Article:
I love books, and I hope to be able to hold a book in my hands and read for the rest of my life. I love turning the pages. I love flipping back and forth between pages. Sometimes, I go back to a book I have read in the past because I remember a particular passage or concept, and I find it based on the location in the book, where it is on the page, and I can scan paragraphs very quickly to find what I am seeking.
Some of you know that in my pre-rabbinic early college life, I studied computer science. I begin my love affair with calculators when I was about 10, graduating on to desktop and laptop computers, PDA’s, and iPad, and dabbling in programming, testing software, using electronic communication, and creating web pages.
The experience of reading electronic materials is very different, and although I like reading short articles, I still prefer the feel and small and texture of the book. Nevertheless, just as the scribes of old would have been foolish not to see that the codex was going to replace the scroll and the printing press was going to replace the codex, we would be foolish to imagine that the proliferation of ways to read electronic documents will not someday displace the book.
We supplement our written communications, the Voice and the Shabbat announcement page, with a weekly email and a web site that is intended at some point in the future to evolve into a replacement for the Voice. We designed the web site with specific features in mind to help this happen.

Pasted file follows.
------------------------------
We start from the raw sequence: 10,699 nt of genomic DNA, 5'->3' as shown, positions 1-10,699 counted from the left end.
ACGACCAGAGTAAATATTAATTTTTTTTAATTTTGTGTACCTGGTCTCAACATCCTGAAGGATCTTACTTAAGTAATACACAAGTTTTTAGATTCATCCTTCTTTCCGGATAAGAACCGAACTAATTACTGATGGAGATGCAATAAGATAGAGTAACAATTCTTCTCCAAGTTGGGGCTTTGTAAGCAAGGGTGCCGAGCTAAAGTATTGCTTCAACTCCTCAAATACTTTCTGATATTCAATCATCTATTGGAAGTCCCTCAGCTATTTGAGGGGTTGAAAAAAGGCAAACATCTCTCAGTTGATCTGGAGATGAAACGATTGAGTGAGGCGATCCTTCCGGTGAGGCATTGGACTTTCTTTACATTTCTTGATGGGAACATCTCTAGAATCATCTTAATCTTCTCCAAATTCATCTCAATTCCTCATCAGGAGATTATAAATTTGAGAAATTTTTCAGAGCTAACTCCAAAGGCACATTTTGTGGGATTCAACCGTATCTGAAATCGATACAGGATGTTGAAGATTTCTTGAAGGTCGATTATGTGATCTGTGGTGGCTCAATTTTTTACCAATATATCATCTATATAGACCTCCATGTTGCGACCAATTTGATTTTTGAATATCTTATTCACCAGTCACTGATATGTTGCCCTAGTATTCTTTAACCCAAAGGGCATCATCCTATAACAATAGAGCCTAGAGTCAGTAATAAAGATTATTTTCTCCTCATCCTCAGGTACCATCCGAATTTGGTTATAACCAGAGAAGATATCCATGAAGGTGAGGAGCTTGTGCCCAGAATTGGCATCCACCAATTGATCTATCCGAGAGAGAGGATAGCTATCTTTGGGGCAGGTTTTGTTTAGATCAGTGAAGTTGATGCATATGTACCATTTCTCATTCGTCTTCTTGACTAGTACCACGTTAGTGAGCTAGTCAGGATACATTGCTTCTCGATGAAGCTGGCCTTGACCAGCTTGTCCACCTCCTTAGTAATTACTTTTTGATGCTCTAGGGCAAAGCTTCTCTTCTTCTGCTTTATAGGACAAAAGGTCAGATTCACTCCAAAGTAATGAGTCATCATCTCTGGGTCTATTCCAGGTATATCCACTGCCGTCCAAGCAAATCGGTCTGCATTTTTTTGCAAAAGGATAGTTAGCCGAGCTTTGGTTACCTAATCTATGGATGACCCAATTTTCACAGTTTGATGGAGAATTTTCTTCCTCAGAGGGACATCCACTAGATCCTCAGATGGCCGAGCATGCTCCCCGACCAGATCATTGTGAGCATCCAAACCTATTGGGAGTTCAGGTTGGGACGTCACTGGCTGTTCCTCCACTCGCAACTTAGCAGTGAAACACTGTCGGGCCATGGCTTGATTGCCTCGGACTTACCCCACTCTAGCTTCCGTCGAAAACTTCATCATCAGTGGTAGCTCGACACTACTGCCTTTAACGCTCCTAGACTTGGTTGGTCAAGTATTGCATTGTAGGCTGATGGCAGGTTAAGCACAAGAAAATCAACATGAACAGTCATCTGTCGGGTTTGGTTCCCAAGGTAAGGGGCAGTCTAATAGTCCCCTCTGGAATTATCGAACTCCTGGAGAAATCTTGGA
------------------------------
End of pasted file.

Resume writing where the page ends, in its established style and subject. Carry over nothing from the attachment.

First of all, although a web site is something that you can go to for information, it is also designed to be able to send the information to you automatically. For example, if you use a google calendar to keep track of your personal calendar, you can subscribe to the synagogue calendar, so that events, classes, and meetings automatically appear in your calendar. Do this simply by adding AhavasIsrael@gmail.com in the entry box under “Other Calendars” along the left side of your google calendar page. You can also subscribe to the Jewish Holidays/candlelighting times and UJS calendars, but the calendar addresses are a complicated string of numbers and letters – email me and I’ll send them to you.
You can subscribe to my columns in several ways. If you go to EmbodiedTorah.Wordpress.com, there is an entry box on the right side to type your email address and click “I want to embody Torah,” and you will get email notifications of every blog post. Alternatively, if you go to the Divre Harav section of the web site, there is a set of five little buttons beneath the right menu. The last of these buttons is an RSS feed. RSS is normally explained as “really simple syndication,” an easy way to subscribe to articles on web sites. If you click on the RSS button, your browser or computer should give you options for how you want to read the articles. You can choose to read them in your browser, in your email program, or in another RSS reader program. You can also subscribe to any page of our web site, such as the upcoming events, the home page (where the most important/urgent articles will be posted), the library news column, and the presidents column.
The Voice will continue to show up in your mail box 10 times a year, but if you take advantage of ways to subscribe via our web site and calendar, you will be completely up to date at all times.